[00:06:26] Tilman Versch: It is very helpful.
Which concepts did you copy?
[00:06:27] Tilman Versch: You mentioned that you copied some concepts for your work and your thinking. What are the concepts and people you have copied?
[00:06:38] Guy Spier: I think we must copy everyone, all success that we see all the time. I think that the biggest thing for me is not so much who but getting to the idea that we should copy.
There is this idea that we get at universities and at schools that your work must be original. In an academic setting, that is true. We should not plagiarize other people’s work. But the minute that we get into the world of business, copying or as Mohnish Pabrai says, cloning, is the ultimate thing to do. It is the thing that we do not do enough of and one of the many things I did not understand is that there is a strange thing that happens that when you copy other people, that when you copy success, you make it your own. So, it is in a certain way, not copying, it is learning from other people.
So, in my book, I wrote about how I was not into meditation, and it was not really something for me. Then a lot of people wrote to me and said, “Guy, you have that completely wrong, meditation is certainly something for you.”. Now the book is five years old. So, this thought slowly peculated down on me and I started trying, not consciously, but I started thinking more about some of the more thoughtful, meditative investors that I know. I reached out and spent some time with a guy called Josh Tarasoff.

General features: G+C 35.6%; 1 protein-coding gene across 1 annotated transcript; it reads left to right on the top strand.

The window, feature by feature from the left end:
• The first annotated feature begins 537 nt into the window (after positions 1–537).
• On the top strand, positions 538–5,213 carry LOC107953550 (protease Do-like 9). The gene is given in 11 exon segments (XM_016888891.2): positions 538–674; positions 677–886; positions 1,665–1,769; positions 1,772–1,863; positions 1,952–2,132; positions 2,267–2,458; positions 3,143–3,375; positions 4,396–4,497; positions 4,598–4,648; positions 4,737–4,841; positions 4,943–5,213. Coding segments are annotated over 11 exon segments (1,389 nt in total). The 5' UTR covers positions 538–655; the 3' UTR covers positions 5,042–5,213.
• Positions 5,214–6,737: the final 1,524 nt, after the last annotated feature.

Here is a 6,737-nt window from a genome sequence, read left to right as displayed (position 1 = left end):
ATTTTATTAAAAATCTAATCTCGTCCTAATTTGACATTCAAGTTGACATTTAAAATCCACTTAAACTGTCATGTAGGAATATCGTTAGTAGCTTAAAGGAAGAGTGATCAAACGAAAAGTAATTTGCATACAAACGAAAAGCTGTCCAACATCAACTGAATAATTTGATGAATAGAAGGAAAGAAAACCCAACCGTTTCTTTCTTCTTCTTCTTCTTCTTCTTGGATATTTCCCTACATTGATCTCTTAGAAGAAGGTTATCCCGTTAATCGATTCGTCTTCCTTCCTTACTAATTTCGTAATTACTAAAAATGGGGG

Josh is a very thoughtful guy and is meditative in a certain way. He spends far more time thinking than I do. Another guy that I reached out to, is somebody who is no longer a professional investor. His name is Nick Sleep and I just recently had lunch with him in London. I really enjoyed seeing how he creates a quiet environment around him and then there is somebody else that you must go interview if he will give you an interview. Saurabh Madaan, who finally has gone to work at Markel insurance. He works closely with Tom Gayner now. He finally connected me up with some people who going to teach me the Posner medication. So, I am going to be Tom at the beginning of November, spending ten days with zero contact with anything other than my own mind.